So, what do we have to work with and what are we willing to do?
Our little urban homestead looks like this: I am estimating that the house sits on about 1/5 acre and the house is a little under 2,000 sq ft. You can get the picture and if you are a numbers person you are welcome to do the math (its not my strong suit). We also have a detached shop and a paved "RV" space for which we have no RV, but we do park a row boat for fishing.
At first I was frustrated with the paved area but I've come to think of it as a work space and I've learned a little more about container planting. I am in fact in search of oak barrels for planting potatoes.
The back yard has fruit trees and ornimental plantings with vegetible plants tucked inbetween. I read about small farms and I'd love to have sheep again and I'd love to live in an intentional community of simularly minded people. However I have to focus on what we have - which is a lot.
For now we are going to leave a spot of lawn in front. But on the other side yard - that peice that keeps us a comfortable distance from the neighbors, I am going to take up. Toward the back, and so must go in first will be a little shed for the chickens. They'll be better protected against the house. In front of that will be raised bed vegetable gardens. I know from last year that one 8x16" bed produced most of our needs for the summer - though there was little for freezing. What is going to hold us up is the cost of that shed - I'm not going to take on debt for it but it has to go in first so as to not take the delivery truck/tractor across the gardens. I'm planning on paying for it with the "economic stimulus" money from the feds but that doesn't seem to be coming fast.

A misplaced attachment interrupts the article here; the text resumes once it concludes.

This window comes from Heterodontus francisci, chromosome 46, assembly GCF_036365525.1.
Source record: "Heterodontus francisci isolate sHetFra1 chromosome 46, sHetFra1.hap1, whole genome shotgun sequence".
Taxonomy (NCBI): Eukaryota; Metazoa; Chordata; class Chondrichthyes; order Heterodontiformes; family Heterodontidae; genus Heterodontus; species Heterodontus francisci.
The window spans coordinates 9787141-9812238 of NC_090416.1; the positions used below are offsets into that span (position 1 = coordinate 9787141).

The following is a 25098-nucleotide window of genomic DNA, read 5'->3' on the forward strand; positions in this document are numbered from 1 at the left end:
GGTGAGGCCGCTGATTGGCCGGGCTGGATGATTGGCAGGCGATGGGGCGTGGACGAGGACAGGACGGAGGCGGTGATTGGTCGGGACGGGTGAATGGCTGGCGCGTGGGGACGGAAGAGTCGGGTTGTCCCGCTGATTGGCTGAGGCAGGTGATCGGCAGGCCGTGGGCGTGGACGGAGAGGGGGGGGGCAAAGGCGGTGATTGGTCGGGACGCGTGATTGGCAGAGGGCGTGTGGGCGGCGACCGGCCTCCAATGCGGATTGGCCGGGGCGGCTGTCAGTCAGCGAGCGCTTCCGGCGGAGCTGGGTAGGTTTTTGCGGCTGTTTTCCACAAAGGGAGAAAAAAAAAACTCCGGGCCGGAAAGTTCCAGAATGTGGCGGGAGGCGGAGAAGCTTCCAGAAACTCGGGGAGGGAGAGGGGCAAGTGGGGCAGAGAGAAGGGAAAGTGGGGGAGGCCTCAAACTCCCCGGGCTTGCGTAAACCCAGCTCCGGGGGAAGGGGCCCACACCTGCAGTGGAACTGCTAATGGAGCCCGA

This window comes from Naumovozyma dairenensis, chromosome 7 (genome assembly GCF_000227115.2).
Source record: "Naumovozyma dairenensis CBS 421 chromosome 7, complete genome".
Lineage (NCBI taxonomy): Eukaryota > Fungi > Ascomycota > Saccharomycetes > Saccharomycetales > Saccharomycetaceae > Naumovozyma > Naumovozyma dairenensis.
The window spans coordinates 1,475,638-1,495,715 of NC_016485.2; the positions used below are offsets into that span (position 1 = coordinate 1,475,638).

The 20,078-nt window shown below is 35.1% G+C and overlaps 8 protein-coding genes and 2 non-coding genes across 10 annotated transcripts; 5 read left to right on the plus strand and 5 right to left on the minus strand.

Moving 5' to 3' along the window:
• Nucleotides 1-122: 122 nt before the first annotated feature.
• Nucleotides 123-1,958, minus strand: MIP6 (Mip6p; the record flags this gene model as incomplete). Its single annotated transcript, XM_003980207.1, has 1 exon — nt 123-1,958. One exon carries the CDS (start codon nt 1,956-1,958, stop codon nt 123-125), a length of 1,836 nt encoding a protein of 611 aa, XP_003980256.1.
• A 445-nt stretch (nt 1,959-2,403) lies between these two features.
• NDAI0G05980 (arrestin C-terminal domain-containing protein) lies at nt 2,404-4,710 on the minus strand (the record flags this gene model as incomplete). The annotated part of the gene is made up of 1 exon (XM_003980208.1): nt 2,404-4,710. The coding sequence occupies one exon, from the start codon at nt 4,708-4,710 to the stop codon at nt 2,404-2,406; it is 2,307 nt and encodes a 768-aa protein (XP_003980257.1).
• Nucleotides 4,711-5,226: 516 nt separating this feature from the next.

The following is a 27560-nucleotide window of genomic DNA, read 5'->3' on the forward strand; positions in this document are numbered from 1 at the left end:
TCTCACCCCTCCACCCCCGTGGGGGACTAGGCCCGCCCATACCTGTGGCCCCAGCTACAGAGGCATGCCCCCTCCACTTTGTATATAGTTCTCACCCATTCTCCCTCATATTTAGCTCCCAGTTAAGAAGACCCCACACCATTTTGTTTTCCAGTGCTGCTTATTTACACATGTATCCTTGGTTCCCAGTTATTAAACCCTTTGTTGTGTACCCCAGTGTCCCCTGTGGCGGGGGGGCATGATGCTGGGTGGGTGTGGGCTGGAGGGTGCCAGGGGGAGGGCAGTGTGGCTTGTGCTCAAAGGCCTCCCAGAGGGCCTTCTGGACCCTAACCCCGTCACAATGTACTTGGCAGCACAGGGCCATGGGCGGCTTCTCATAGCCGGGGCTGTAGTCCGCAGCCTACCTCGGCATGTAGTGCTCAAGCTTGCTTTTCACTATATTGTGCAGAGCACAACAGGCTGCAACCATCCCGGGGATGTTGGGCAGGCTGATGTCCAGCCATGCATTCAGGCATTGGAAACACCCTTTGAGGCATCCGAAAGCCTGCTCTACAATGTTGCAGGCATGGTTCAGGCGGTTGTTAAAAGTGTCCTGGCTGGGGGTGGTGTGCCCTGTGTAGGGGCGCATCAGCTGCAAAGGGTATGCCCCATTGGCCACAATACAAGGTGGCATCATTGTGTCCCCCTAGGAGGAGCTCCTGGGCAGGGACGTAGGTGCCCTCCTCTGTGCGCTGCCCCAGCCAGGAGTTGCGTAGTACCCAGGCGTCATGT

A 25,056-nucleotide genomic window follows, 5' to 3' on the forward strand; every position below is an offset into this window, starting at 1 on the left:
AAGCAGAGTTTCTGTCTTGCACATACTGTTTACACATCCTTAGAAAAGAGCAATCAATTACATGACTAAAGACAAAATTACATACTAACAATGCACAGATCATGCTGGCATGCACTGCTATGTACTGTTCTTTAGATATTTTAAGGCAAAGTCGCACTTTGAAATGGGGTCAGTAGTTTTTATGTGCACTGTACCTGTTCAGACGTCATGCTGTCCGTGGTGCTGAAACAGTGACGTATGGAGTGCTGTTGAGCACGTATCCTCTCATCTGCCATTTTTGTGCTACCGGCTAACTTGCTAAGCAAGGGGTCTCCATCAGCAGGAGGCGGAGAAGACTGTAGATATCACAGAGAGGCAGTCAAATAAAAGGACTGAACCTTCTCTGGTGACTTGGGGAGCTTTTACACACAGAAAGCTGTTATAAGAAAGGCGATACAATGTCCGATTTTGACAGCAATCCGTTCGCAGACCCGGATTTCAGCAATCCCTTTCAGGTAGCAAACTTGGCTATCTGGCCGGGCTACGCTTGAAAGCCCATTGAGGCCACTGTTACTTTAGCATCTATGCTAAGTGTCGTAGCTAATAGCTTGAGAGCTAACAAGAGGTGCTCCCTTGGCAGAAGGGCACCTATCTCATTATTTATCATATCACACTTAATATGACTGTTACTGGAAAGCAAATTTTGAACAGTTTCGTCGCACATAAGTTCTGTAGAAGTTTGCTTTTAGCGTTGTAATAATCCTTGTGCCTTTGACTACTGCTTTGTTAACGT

I would prefer 10+ acres in the country but, there is an advantage to living in town: we live within walking distance of the church (and office), and girls withing walking distance of school. We are a block away from the library and three blocks from the hospital where I make regular pastoral calls. I know from past homes in the country that it comes down to a lot of driving. This experiment in urban homesteading is not to get away from society but to live with integrity within society, transforming from the inside outward.
I hope that by staying in town, and taking care of our selves right here in the city, others will begin to follow suit.